If you’ve used other browser-based productivity services such as G Suite—oops, I mean Google Workspace—you shouldn’t have much trouble figuring out Projector’s collaborative tools. You can invite other people into something you’re creating, edit it simultaneously, and discuss your work via comments that appear along the right-hand side of the screen.

Beyond the collaboration-specific tools, the service aims to hit a sweet spot between the approachability that casual users require and the advanced tools that design pros crave. Rather than using PowerPoint-era terminology such as “decks” and “slides,” a Projector document is a “story” made up of “scenes.” Open one up, and most of the functionality you’ll see is related to basic stuff such as importing images and videos (including free stock material), inserting shapes, and editing text. Click the “Expand tools” button, and a toolbar of much richer editing options appears, including the ability to rotate elements, round off their corners, apply filter and transition effects, and more. Once you’re done, you can export as a video, GIF, or series of still images.

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Advanced features include the ability to twist shapes and type. [Animation: courtesy of Projector]
All in all, it does a thoughtful job of splitting the difference between two design constituencies. “You might have a professional designer who wants to come in and be the person who creates the very cutting-edge style that looks fresh, modern, and maybe a little bit differentiated,” says O’Brien. “And then you’ve got the person who’s like, ‘yeah, but all I’m here for is to change the words.'”

The fact that Projector can even aspire to be both easy and powerful reflects new advances in web technologies. It relies on WebGL, a library of graphics capabilities for browser-based apps that permits the precise rendering of elaborate visual elements on the fly. In the old days, that would have been a daunting undertaking in a browser. Unless, that is, someone built their browser-based app in Adobe’s Flash—which turned out to be a technological dead end.

WebGL has “only become recently mature enough and accessible enough to build a collaborative, reliable tool in the browser,” says O’Brien. “One of the things we’re trying to do is make the sorts of Adobe-like creative capabilities possible in a way that doesn’t feel totally overwhelming.” (WebGL 2.0, an updated version, packs even more power, but Apple’s Safari doesn’t yet support it, making it a no go for Projector.)

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Projector uses WebGL to offer desktop-like tools in the browser. [Animation: courtesy of Projector]
Slick though it is, Projector has plenty of headroom for growth. A new feature called Live Sessions, due later this month, is designed to address a basic annoyance about the WFH age: Conducting an online presentation by sharing your screen in a videoconferencing service such as Zoom often turns your crisp graphics into a blurry, choppy mess.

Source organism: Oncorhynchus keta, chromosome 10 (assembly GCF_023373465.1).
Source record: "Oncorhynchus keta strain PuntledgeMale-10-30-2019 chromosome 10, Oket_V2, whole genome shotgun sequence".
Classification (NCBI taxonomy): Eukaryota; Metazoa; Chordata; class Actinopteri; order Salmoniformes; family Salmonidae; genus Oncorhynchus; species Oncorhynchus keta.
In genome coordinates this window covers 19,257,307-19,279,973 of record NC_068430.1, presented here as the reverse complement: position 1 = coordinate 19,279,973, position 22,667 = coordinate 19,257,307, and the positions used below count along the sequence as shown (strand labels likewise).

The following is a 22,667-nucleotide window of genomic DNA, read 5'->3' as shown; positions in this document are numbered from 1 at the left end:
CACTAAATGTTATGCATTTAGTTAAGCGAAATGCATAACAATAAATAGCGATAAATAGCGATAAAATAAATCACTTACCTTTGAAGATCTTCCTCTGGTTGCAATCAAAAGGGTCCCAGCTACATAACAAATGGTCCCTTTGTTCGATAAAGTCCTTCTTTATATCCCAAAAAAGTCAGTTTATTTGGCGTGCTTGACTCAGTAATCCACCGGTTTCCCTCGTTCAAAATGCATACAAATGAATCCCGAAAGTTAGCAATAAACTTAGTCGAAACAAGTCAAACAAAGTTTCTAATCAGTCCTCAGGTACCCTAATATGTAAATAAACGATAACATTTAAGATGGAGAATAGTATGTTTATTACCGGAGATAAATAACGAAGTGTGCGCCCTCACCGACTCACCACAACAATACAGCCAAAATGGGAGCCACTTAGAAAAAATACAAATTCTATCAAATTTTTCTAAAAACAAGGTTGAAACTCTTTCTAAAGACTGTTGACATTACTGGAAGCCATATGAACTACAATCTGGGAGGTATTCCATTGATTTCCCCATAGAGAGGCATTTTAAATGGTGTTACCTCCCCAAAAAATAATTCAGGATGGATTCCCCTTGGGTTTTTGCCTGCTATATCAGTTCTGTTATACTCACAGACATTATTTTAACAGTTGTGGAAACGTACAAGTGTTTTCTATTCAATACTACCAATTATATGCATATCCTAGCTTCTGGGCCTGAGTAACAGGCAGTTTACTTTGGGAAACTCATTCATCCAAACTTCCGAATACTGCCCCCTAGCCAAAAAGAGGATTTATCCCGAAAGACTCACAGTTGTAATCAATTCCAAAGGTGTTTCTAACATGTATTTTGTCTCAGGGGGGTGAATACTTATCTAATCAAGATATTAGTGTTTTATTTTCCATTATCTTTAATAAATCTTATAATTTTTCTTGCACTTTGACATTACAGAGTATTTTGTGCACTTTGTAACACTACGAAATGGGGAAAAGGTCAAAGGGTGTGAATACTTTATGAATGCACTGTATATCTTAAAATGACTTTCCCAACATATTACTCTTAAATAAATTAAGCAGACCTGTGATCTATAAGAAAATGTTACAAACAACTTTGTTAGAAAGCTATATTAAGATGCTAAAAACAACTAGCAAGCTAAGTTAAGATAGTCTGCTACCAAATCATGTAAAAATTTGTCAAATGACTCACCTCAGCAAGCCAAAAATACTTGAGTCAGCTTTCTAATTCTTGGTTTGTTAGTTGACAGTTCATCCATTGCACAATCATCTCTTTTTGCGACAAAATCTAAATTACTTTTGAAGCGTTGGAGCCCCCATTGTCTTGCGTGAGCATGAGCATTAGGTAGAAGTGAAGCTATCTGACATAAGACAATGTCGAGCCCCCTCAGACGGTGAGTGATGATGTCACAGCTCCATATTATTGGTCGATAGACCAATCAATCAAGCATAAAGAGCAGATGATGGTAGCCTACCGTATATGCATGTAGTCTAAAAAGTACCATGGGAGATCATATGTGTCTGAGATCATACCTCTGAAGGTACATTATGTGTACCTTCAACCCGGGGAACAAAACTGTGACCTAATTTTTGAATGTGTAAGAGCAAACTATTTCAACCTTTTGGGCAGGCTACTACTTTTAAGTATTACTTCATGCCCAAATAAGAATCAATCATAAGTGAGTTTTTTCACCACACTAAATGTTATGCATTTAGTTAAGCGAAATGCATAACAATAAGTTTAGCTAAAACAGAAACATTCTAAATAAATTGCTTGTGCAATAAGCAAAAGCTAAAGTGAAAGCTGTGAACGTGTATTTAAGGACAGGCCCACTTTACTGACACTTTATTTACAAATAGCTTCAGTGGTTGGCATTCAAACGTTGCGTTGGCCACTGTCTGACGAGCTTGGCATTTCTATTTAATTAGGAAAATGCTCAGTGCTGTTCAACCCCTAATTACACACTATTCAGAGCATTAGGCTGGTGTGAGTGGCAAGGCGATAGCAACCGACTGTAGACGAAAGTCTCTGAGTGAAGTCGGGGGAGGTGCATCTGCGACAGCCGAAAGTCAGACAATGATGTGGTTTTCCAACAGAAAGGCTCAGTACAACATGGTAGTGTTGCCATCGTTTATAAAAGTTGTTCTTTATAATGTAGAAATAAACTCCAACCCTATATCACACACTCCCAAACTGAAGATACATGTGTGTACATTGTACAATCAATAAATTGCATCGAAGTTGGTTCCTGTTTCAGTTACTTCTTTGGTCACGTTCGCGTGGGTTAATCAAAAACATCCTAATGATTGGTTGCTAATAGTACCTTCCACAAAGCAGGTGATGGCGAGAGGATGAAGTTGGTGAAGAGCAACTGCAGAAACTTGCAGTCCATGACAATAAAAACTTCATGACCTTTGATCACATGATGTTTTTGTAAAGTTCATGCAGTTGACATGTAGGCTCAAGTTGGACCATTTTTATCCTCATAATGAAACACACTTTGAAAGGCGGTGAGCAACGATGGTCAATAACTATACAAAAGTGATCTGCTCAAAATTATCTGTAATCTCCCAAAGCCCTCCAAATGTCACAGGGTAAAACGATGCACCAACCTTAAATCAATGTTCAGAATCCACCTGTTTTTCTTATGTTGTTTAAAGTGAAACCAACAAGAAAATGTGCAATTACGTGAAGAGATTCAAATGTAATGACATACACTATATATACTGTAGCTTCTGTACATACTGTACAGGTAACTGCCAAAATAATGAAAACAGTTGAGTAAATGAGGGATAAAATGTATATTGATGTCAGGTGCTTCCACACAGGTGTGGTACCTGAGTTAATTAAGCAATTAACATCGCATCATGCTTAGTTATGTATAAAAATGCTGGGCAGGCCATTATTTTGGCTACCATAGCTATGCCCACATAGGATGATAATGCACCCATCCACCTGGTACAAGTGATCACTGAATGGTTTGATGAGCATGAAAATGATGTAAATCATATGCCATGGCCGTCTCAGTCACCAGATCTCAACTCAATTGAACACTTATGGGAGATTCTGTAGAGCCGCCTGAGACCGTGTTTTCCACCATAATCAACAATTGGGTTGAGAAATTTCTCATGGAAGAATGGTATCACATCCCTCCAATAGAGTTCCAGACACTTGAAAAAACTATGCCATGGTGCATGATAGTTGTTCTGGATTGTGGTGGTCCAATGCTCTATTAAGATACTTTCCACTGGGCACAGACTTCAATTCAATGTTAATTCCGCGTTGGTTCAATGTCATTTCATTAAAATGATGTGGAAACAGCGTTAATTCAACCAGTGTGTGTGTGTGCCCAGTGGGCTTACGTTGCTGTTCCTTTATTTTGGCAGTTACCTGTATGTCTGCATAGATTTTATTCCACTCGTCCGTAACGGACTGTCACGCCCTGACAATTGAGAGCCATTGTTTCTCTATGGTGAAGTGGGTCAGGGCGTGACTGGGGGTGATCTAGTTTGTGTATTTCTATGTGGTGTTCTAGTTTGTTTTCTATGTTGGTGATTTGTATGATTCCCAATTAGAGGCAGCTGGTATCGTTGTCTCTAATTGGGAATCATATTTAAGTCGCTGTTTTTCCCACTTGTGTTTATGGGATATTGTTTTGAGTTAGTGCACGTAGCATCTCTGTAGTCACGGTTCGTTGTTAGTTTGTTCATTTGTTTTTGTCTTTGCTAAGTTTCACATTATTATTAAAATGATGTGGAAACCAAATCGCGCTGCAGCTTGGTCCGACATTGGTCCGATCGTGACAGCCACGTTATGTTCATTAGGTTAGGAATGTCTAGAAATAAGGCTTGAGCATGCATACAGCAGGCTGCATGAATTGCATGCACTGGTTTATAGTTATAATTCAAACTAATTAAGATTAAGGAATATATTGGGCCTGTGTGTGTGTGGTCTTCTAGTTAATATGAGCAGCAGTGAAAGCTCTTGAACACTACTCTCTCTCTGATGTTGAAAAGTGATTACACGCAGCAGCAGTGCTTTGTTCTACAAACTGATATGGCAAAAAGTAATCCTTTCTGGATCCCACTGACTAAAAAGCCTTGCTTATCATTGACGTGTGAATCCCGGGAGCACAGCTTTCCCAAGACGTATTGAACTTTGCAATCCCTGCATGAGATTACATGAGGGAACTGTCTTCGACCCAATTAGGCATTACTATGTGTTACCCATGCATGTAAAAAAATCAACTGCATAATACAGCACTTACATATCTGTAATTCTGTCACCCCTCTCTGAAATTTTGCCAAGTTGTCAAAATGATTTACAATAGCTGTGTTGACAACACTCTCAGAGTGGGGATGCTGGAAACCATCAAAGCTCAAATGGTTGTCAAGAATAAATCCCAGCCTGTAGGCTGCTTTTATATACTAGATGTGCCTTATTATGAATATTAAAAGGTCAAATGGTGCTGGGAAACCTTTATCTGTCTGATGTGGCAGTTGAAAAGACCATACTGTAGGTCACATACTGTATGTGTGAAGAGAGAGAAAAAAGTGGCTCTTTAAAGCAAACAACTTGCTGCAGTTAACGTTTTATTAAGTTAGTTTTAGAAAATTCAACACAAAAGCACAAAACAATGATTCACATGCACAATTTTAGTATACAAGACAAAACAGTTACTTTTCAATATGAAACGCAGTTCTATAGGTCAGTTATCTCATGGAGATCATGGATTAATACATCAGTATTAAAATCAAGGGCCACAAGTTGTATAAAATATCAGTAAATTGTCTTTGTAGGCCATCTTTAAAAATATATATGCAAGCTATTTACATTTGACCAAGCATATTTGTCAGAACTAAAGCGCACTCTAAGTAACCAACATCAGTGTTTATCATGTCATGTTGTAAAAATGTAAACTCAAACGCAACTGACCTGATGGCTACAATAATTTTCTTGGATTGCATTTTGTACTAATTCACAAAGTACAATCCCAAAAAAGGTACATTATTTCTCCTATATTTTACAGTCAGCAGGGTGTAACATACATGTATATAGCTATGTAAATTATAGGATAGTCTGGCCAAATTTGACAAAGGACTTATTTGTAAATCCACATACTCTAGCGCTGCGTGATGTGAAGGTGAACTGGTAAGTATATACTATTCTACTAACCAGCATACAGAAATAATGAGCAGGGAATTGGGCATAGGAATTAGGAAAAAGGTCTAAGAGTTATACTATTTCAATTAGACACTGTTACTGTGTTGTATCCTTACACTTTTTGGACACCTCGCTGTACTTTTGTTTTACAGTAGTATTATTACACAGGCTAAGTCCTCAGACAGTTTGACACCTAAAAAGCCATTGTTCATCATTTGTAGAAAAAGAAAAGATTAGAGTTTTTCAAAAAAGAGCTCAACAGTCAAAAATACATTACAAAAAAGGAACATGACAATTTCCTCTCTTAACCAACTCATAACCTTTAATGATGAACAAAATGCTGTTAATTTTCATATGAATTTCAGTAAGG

With Live Sessions, a Projector user can share a link—inside a Zoom chat session, for instance—that takes other people to a browser-based presentation that the user can control. Judging from the demo O’Brien gave me, the results are a lot more eye pleasing than shoving a show over a videoconferencing connection, and the process involved isn’t much more complicated.

We don’t need 10 times as many professional designers. We need a thousand times as many design-capable people.”

Later this year, the company also plans to add timeline-based editing features akin to those in products such as Apple’s iMovie and Adobe’s After Effects. These also looked promising in the preview I saw. And if Projector can pull them off, the service might appeal to advanced users who find the current iteration too limiting.

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O’Brien says that other plans include melding Projector with other workaday collaboration tools in wide use, though at times the company’s ambitions outstrip what’s possible at the moment: “I can share a projector link with you in Slack, and it will show a preview image, but I’m like, ‘I really want to be able to navigate that thing in Slack.'” The company is also thinking about native mobile apps, a challenge it put off in part because helping people do graphic design on a smartphone’s dinky screen felt like a unique challenge unto itself. (I’m sad that the present version doesn’t work in Safari on my iPad Pro, which has plenty of display real estate.)

At the highest level, O’Brien says, “our very strong belief from a company perspective is that we don’t need 10 times as many professional designers. We need a thousand times as many design-capable people who can be part of the design process.” That’s a lot of potential customers—and they give Projector a calling that’s far loftier than if it was merely trying to recreate an old-school pro design product in the browser.

About the author

Harry McCracken is the technology editor for Fast Company, based in San Francisco. In past lives, he was editor at large for Time magazine, founder and editor of Technologizer, and editor of PC World.